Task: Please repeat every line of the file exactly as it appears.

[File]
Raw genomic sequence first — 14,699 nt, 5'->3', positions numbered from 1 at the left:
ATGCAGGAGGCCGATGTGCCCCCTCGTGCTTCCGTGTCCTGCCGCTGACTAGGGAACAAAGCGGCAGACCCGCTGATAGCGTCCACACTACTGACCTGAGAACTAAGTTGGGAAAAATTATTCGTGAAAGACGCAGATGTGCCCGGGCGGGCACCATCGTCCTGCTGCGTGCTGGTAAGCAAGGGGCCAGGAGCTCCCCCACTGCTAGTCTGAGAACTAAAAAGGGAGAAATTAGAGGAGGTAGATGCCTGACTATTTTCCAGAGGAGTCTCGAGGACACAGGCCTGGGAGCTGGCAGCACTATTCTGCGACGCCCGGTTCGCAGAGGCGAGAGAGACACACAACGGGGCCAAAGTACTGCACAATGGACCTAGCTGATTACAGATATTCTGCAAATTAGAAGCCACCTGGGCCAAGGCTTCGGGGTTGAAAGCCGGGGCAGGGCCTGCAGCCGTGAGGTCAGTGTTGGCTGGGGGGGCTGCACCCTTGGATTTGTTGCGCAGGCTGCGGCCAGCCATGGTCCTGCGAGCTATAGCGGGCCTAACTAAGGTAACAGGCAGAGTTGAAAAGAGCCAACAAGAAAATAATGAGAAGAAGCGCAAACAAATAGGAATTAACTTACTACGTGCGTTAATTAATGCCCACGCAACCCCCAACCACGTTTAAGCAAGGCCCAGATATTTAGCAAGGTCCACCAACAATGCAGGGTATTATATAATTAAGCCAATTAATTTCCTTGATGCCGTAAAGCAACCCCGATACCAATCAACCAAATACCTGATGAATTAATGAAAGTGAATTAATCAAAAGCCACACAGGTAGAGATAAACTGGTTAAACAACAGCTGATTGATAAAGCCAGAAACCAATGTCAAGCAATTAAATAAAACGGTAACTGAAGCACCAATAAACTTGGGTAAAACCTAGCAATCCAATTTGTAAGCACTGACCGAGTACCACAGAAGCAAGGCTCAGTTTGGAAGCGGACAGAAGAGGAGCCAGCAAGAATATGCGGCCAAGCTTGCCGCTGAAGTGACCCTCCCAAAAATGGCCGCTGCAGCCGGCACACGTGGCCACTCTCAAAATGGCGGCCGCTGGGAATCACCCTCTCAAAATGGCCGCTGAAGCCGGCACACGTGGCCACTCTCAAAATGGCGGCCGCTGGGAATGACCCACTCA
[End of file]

Raw genomic sequence first — 14,699 nt, 5'->3', positions numbered from 1 at the left:
ATGCAGGAGGCCGATGTGCCCCCTCGTGCTTCCGTGTCCTGCCGCTGACTAGGGAACAAAGCGGCAGACCCGCTGATAGCGTCCACACTACTGACCTGAGAACTAAGTTGGGAAAAATTATTCGTGAAAGACGCAGATGTGCCCGGGCGGGCACCATCGTCCTGCTGCGTGCTGGTAAGCAAGGGGCCAGGAGCTCCCCCACTGCTAGTCTGAGAACTAAAAAGGGAGAAATTAGAGGAGGTAGATGCCTGACTATTTTCCAGAGGAGTCTCGAGGACACAGGCCTGGGAGCTGGCAGCACTATTCTGCGACGCCCGGTTCGCAGAGGCGAGAGAGACACACAACGGGGCCAAAGTACTGCACAATGGACCTAGCTGATTACAGATATTCTGCAAATTAGAAGCCACCTGGGCCAAGGCTTCGGGGTTGAAAGCCGGGGCAGGGCCTGCAGCCGTGAGGTCAGTGTTGGCTGGGGGGGCTGCACCCTTGGATTTGTTGCGCAGGCTGCGGCCAGCCATGGTCCTGCGAGCTATAGCGGGCCTAACTAAGGTAACAGGCAGAGTTGAAAAGAGCCAACAAGAAAATAATGAGAAGAAGCGCAAACAAATAGGAATTAACTTACTACGTGCGTTAATTAATGCCCACGCAACCCCCAACCACGTTTAAGCAAGGCCCAGATATTTAGCAAGGTCCACCAACAATGCAGGGTATTATATAATTAAGCCAATTAATTTCCTTGATGCCGTAAAGCAACCCCGATACCAATCAACCAAATACCTGATGAATTAATGAAAGTGAATTAATCAAAAGCCACACAGGTAGAGATAAACTGGTTAAACAACAGCTGATTGATAAAGCCAGAAACCAATGTCAAGCAATTAAATAAAACGGTAACTGAAGCACCAATAAACTTGGGTAAAACCTAGCAATCCAATTTGTAAGCACTGACCGAGTACCACAGAAGCAAGGCTCAGTTTGGAAGCGGACAGAAGAGGAGCCAGCAAGAATATGCGGCCAAGCTTGCCGCTGAAGTGACCCTCCCAAAAATGGCCGCTGCAGCCGGCACACGTGGCCACTCTCAAAATGGCGGCCGCTGGGAATCACCCTCTCAAAATGGCCGCTGAAGCCGGCACACGTGGCCACTCTCAAAATGGCGGCCGCTGGGAATGACCCACTCA